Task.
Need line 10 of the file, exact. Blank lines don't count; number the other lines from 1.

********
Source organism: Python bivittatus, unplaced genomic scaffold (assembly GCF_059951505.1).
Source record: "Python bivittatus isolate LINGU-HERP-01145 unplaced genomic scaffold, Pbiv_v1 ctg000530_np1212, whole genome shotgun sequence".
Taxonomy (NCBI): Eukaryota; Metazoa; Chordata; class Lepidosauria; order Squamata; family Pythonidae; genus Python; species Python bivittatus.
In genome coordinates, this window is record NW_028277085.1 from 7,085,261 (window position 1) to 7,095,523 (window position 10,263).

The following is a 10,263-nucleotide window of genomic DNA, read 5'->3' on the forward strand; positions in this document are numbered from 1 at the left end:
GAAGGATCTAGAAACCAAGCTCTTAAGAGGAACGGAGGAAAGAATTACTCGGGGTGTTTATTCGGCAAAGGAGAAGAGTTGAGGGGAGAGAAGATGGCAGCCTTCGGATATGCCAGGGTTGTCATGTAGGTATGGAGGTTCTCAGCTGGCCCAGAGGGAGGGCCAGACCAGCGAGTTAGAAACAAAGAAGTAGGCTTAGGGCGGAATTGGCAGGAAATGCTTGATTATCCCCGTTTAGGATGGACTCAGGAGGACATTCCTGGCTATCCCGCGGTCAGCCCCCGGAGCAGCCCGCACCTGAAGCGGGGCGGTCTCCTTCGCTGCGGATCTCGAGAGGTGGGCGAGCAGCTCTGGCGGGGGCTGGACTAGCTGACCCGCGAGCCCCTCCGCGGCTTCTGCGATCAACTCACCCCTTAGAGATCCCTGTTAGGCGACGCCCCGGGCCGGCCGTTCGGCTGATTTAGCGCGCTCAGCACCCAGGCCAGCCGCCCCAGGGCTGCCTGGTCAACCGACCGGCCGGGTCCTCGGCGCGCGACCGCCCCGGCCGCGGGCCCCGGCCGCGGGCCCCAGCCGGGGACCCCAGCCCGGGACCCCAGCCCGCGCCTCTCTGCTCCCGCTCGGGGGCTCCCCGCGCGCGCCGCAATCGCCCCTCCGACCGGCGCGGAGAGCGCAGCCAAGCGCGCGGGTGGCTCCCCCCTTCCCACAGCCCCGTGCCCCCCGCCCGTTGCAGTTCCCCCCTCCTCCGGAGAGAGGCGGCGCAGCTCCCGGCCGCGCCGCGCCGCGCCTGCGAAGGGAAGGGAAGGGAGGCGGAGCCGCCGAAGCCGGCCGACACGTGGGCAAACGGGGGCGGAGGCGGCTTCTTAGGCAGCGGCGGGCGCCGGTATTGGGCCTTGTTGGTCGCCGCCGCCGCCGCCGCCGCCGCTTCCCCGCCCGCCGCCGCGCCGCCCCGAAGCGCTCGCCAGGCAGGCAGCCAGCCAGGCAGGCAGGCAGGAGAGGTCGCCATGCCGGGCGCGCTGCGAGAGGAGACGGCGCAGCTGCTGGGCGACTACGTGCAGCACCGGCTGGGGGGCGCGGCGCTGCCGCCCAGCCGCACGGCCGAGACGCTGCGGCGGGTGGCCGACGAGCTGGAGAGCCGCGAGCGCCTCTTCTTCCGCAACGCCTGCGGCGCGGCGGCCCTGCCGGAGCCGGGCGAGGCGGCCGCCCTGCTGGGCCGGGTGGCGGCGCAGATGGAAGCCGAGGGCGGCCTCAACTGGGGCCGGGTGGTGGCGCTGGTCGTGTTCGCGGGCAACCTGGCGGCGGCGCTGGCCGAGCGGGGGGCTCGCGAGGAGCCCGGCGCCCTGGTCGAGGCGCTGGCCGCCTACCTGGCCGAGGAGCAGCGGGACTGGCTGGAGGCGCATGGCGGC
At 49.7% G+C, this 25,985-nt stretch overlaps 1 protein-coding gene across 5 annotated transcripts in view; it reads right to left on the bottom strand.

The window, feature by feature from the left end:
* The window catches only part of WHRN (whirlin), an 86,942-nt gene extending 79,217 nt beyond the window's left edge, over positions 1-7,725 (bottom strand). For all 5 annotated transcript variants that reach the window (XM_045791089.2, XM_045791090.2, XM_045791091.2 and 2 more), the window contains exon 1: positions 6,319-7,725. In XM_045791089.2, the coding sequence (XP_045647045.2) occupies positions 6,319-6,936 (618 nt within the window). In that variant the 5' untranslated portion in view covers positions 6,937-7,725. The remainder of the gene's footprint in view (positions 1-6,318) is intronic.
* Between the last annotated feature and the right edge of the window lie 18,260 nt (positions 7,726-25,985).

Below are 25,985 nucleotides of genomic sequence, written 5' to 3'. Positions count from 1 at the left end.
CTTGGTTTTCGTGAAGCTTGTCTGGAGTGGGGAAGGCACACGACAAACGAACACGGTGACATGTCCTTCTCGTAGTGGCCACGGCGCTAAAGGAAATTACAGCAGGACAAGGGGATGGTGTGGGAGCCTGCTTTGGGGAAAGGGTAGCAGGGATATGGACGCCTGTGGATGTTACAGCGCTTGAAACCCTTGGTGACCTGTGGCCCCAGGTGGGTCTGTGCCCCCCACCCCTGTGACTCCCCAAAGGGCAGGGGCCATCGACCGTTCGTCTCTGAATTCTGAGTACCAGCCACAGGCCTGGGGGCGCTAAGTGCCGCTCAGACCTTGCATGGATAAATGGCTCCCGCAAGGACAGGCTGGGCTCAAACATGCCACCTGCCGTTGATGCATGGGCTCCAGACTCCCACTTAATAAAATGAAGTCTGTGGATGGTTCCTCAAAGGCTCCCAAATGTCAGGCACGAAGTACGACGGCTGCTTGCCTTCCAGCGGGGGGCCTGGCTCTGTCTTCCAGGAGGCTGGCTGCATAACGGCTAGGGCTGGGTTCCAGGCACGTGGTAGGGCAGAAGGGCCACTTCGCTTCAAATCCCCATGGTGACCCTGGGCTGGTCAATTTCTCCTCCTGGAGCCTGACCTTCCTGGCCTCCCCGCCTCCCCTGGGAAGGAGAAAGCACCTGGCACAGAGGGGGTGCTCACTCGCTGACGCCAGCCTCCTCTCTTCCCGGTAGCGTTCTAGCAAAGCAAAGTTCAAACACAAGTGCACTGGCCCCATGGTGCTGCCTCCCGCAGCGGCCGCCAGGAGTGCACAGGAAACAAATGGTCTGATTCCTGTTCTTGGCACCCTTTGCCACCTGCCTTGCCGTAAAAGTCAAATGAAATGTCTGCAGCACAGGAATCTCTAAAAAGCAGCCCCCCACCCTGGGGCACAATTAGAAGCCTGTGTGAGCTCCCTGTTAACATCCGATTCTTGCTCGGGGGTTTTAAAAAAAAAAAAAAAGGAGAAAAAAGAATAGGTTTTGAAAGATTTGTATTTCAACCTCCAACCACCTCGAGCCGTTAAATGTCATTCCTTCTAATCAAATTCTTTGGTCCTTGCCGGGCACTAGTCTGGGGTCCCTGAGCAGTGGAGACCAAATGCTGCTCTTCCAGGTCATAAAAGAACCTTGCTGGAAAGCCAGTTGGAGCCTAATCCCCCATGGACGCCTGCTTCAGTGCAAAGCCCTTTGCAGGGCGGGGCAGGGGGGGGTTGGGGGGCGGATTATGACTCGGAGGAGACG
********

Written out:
* Between the last annotated feature and the right edge of the window lie 18,260 nt (positions 7,726-25,985).